Wow. Regulated industries supporting regulation. What a novel concept. That's like bootleggers supporting Baptists' efforts to crack down on alcohol sales.
How would you describe Obama's energy policy in a few sentences? We
look at all the factors and we say, how can we get to the lowest
possible level of carbon as quickly as possible and not only at the
lowest cost but with the greatest possible economic opportunity for the
If that's true, there's a simple solution: let the market work. Roy Spencer explained why during a 2008 interview with Carolina Journal Radio:
President Bush lifted the executive order banning offshore drilling and prior to him leaving office, the Department of Interior had developed a plan that would have allowed drilling all along the Outer Continental Shelf (OCS). As Jon wrote, there's no ban to lift.
When President Obama came into office, he immediately stopped plans for drilling all along the OCS, and went through a new review process as to where drilling should be allowed.
Now, Obama is going to allow some very limited offshore drilling, excluding promising sites in Alaska, the Pacific coast, and many sites in the Gulf of Mexico.
The story really is "President Obama decides to drastically restrict offshore drilling."
Obama's complete lack of respect for Americans continues. Most Americans overwhelmingly support offshore drilling. In a recent Rasmussen poll, 68% of those surveyed favored offshore drilling while only 20% opposed it.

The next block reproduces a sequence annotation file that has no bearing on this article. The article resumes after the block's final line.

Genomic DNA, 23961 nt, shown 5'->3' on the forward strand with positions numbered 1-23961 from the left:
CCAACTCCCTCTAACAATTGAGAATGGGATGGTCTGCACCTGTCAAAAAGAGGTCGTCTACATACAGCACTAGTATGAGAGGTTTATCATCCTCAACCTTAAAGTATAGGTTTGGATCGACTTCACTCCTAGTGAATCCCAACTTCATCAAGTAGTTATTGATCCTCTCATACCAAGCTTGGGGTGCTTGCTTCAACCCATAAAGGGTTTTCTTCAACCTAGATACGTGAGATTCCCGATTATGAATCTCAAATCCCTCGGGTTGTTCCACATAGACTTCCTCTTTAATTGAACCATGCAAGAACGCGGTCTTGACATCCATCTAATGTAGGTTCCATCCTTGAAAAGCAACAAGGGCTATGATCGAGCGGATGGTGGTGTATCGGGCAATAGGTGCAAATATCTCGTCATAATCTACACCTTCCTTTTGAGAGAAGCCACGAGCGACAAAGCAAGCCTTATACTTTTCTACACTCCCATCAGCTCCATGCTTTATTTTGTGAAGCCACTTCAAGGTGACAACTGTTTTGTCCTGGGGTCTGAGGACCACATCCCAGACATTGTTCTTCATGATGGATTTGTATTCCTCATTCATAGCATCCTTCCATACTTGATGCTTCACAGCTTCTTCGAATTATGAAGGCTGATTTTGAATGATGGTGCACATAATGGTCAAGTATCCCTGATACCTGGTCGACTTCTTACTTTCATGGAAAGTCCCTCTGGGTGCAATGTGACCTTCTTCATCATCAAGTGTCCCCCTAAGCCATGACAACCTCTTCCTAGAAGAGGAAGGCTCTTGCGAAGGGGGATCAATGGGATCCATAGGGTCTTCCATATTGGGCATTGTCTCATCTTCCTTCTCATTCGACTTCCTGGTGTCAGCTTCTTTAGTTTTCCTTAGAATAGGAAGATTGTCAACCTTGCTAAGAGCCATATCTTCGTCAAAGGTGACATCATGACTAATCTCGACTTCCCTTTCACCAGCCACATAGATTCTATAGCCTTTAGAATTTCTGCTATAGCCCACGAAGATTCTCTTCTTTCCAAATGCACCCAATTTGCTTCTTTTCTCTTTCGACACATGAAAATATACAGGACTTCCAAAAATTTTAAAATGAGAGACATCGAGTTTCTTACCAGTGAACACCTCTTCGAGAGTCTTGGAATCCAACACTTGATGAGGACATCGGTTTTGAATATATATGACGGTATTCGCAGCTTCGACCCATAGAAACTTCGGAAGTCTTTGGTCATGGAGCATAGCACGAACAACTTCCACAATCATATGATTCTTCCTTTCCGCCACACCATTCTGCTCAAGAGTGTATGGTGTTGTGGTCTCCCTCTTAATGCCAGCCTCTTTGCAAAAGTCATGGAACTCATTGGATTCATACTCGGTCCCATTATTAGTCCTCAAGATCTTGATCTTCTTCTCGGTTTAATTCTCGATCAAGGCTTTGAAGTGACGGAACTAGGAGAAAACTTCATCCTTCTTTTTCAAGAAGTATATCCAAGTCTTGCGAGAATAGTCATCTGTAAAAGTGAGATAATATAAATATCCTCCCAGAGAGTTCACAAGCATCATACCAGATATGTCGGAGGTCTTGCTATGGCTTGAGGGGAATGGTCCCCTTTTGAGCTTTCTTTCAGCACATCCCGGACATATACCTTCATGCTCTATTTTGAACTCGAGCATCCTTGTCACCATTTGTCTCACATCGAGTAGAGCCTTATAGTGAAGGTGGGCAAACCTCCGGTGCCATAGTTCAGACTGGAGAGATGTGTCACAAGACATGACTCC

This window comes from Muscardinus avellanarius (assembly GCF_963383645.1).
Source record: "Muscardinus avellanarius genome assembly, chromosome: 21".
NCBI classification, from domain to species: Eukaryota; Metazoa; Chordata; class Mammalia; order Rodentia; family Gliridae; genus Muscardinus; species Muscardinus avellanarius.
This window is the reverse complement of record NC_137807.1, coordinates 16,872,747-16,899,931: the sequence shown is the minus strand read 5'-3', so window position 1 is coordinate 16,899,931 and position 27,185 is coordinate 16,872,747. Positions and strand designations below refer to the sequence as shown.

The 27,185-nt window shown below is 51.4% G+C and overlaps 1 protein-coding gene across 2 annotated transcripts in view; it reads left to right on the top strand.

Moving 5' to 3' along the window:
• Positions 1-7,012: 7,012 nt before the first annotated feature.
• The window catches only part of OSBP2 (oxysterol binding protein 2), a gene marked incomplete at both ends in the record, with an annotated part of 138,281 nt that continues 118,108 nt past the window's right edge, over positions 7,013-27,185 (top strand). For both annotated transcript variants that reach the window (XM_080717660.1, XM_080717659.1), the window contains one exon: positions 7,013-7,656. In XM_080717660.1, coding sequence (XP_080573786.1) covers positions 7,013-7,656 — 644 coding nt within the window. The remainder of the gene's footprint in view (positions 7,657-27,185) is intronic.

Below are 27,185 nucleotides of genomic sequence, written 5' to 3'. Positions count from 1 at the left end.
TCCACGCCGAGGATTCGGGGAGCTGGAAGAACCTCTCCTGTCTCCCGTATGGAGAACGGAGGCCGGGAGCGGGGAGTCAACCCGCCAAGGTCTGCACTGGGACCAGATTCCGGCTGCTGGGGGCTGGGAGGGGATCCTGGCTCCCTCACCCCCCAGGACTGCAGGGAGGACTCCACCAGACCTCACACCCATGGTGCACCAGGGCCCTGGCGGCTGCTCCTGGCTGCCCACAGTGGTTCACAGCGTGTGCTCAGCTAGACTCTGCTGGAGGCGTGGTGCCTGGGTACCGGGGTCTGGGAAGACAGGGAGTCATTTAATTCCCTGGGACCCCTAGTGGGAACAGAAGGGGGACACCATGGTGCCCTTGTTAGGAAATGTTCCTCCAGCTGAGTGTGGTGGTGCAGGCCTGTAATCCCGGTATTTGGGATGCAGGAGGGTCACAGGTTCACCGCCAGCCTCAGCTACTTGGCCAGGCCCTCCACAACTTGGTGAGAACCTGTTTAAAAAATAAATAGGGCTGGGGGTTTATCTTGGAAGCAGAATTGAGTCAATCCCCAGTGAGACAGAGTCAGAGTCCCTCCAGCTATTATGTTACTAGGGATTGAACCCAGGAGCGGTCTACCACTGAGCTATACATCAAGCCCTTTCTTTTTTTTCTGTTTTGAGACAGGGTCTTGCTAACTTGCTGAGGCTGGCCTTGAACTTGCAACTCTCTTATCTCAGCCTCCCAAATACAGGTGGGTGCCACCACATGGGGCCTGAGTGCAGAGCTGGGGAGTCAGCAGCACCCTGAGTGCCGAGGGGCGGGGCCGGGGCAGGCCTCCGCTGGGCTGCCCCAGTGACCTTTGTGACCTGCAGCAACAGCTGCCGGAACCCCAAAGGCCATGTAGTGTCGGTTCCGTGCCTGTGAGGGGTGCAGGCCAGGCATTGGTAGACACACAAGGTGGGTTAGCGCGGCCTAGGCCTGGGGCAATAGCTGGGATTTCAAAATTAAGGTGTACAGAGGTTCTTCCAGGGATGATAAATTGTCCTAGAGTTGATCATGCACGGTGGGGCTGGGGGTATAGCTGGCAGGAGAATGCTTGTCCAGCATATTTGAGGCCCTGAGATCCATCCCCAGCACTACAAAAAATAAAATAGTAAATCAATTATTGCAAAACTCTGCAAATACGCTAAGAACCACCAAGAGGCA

Also, it would be nice if the media (including FoxNews) actually did its job and would report the truth instead of just reprinting White House press releases.
In this column Tony Blankley writes about the stupendous deception the advocates of Obamacare are trying to pull, namely getting them off the scent of the bill's derogation of freedom, phony cost estimates, undermining of medical quality, etc. and on the scent of an irrelevancy -- the supposed mindset of some of the opponents.
Obama's shills and cretinous writers such as Paul Krugman don't want to argue the merits of the legislation or confront its many harmful unintended consequences, so they are trying to change the subject. That will no doubt work with dense voters, but should boomerang with those who bother to think.
Obama is talking about lifting a nonexistent ban! Bush lifted the executive ban in July 2008, and Congress lifted the legislative ban in October 2008. There is no legal impediment to drilling now, except that the Obama administration refuses to offer leases. So the idea that this is a big concession in exchange for which Congress should jumpstart climate legislation is ridiculous. I'll believe they are really allowing drilling when they actually offer leases. Also, the 50-mile restriction means he is actually ADDING a NEW moratorium on waters inside of 50 miles
You'd think after the Stup-- gambit — to say nothing of the string of broken campaign promises and flat-out lies about damn near everything — that we'd be wiser to how this administration does business.
Writing in today's News & Observer, NCSU political science professor Steve Greene argues that failing to pass health care reform would have hurt Democrats more in the midterms than passing it. He says the health care vote "will have little, if anything" to do with Democratic loses in November.
Historically, party success in congressional elections follows a regular pattern of "surge and decline." When one party wins a presidential election, it is generally because of the "surge"; the party was more successful in motivating voters who might have otherwise stayed home. Thus, the party of the winning president is able to pick up seats it might not otherwise have won. Two years later, without the presidential standard-bearer at the top of the ticket, we see the "decline"; the party's voters tend to stay home in disproportionate numbers and the party loses many of the seats it was lucky to gain in the first place.